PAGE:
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Some Like it Hot

Gilded Lily Burlesque is about more than baring skin in Baltimore.

Lydia Woolever - November 2017

Some Like it Hot

Gilded Lily Burlesque is about more than baring skin in Baltimore.

Lydia Woolever - November 2017


Clockwise from left: GiGi Holliday, Nona Narcisse, Ruby Spruce, Mourna Handful, and Maria Bella. -Christopher Myers

On a small, dark stage sits a lone black chair against the backdrop of a red velvet curtain. Off to the side, the bar bustles as patrons grab dirty martinis and glasses of whiskey before hustling to their tables. At a quarter past 8, the lights dim and the spotlight widens, and when the music kicks on, out walks a tall, thin woman wearing a tan trench coat and cherry-red heels. As the crowd erupts in applause, four of her friends stand in the back corner behind the bright lights, cheering her on and waiting their turns. The dances they are about to perform are stripped down and seductive, but this is not our city’s infamous stretch of East Baltimore Street known as The Block. That neighborhood’s glitter-infused glory days of feather boas and silken gloves lost its luster long ago, giving way to seedy strip clubs and boarded-up facades.

Instead, at The Windup Space in Station North, these women are part of the Gilded Lily Burlesque troupe, the local leader of a burgeoning movement that has blossomed across Baltimore. From Hampden to Highlandtown, the risqué revival takes the classic exotic dance form, full of fluid movements and fine lines, and transforms it into a modern-day art form—one that transcends body type and the male gaze. These femme fatales use the spotlight to take their bodies back, and with each pull of pantyhose or shake of a tasseled pasty, they embrace their own skins and expose their truest selves.

In Baltimore, this burlesque rebirth has been gracing the stages of dive bars and decorated theaters for the past 15 years, beginning with tantalizing trailblazer Trixie Little and her sidekick, Evil Hate Monkey. “At the time [in the early 2000s], I remember wanting the quaintness of a burlesque show in an intimate space,” recalls Trixie, who now lives in New York. “It seemed so romantic, but you couldn’t find it anywhere, so we started creating the work we wanted to see.” Through their own gigs and, eventually, a host of burlesque boot camp classes, the duo birthed a new generation of local performers, including Gilded Lily’s founder, Maria Bella. “I fell in love,” says Maria. “It was funny and theatrical. I knew I needed to start my own troupe.”

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Now in its 10th year, Gilded Lily performs a wide variety of monthly shows at venues like The Windup Space and Creative Alliance. As the longest-running troupe in the city, they’ve witnessed the evolution of burlesque from a niche pastime to a national entertainment, as big-name performers such as Dita Von Teese pack playhouses and push the racy revue mainstream. Now known as neo-burlesque, it takes the old traditions of satin and skin and infuses them with theatrical story lines, variety show elements, and plenty of off-kilter humor.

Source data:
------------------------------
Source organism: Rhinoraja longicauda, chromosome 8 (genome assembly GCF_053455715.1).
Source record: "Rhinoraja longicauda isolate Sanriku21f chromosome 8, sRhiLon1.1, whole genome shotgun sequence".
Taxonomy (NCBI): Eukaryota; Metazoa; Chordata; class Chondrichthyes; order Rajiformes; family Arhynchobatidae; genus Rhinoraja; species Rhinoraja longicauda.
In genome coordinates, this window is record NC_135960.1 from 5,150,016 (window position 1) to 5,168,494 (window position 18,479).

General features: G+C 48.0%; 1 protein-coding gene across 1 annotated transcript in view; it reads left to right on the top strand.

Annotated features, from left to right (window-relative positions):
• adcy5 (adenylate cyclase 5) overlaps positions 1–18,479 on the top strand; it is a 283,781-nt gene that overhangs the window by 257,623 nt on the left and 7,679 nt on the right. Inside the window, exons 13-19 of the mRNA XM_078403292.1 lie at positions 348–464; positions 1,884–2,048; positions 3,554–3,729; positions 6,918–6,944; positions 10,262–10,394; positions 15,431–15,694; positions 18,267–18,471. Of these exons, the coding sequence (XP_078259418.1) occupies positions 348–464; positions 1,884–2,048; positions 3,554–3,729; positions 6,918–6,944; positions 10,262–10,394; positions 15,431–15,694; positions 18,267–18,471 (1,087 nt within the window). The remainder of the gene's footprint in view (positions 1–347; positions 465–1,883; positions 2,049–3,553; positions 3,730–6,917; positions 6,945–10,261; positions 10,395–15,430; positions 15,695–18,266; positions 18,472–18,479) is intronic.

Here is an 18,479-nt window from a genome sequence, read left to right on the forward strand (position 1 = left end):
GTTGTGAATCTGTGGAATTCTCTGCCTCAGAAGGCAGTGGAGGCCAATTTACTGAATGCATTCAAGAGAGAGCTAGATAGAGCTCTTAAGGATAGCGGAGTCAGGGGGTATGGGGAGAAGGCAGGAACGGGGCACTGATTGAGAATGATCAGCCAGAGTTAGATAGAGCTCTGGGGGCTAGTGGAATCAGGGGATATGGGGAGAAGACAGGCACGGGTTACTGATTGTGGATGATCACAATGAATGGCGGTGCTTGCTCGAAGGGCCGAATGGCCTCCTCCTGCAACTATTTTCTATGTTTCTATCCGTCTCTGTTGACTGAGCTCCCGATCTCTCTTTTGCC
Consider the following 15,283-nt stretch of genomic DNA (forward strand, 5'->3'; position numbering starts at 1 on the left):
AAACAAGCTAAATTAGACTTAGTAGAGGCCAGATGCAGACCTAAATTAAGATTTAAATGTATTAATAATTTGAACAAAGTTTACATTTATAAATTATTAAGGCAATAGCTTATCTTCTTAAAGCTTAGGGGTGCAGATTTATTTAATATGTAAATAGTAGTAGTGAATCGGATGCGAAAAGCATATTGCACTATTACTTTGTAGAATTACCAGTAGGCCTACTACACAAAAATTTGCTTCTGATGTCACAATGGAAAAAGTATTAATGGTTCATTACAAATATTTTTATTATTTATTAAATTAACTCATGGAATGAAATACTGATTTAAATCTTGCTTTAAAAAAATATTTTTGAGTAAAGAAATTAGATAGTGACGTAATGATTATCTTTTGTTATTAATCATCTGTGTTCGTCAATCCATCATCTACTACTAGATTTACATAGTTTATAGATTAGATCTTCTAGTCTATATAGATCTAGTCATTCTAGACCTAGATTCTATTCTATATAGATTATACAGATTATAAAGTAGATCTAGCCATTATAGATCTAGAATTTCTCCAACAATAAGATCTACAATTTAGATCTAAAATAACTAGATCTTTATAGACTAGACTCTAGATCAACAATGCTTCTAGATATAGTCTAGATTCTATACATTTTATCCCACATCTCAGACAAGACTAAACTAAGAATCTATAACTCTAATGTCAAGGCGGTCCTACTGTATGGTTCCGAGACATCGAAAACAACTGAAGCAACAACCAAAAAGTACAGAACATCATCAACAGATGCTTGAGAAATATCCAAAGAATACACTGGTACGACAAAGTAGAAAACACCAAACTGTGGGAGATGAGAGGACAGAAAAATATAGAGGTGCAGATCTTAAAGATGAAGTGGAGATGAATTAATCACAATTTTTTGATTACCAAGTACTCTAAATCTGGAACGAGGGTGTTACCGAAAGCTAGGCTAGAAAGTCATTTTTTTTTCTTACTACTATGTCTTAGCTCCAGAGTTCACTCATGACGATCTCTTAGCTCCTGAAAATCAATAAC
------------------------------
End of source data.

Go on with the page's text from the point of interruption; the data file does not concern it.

Since its founding in 2007, Gilded Lily has undergone multiple iterations, finally finding the right formula in its current five performers (plus two honorary members who’ve since moved away). “Art is collaboration for us,” says Maria. “We have all become friends and a real sisterhood.”

Gilded Lily feels like a family, but each woman takes the stage with a unique set of styles and skills. Nona Narcisse is a classically trained dancer, while GiGi Holliday is a jazz singer. With her background in theater, Ruby Spruce, the troupe’s newest member and the woman on The Windup Space stage, does a mean Carol Burnett, while Mourna Handful brings a dose of dark comedy. For her part, Maria plays the trumpet.

The troupe also comes in all colors, shapes, and sizes. Gilded Lily is at once tall and short, skinny and full-bodied, Italian and black and Irish, with a dash of Native American and Jewish. It is brunette and redheaded, with a touch of fuchsia hair. It has a smattering of tattoos, and the occasional facial piercing. It is loud and proud and extroverted, and yet modest and introspective. “Separately, we are amazing,” says GiGi, “but when we come together, we are the Justice League, the A-Team—we are super heroes.”

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Much like superheroes, they arrive in the spotlight under the guise of pseudonyms and alter egos, which, for many, are a fun form of escapism, though for others, they serve a purpose. Some women, like Ruby and Mourna, choose to keep their passion a secret from their employers for fear of being fired.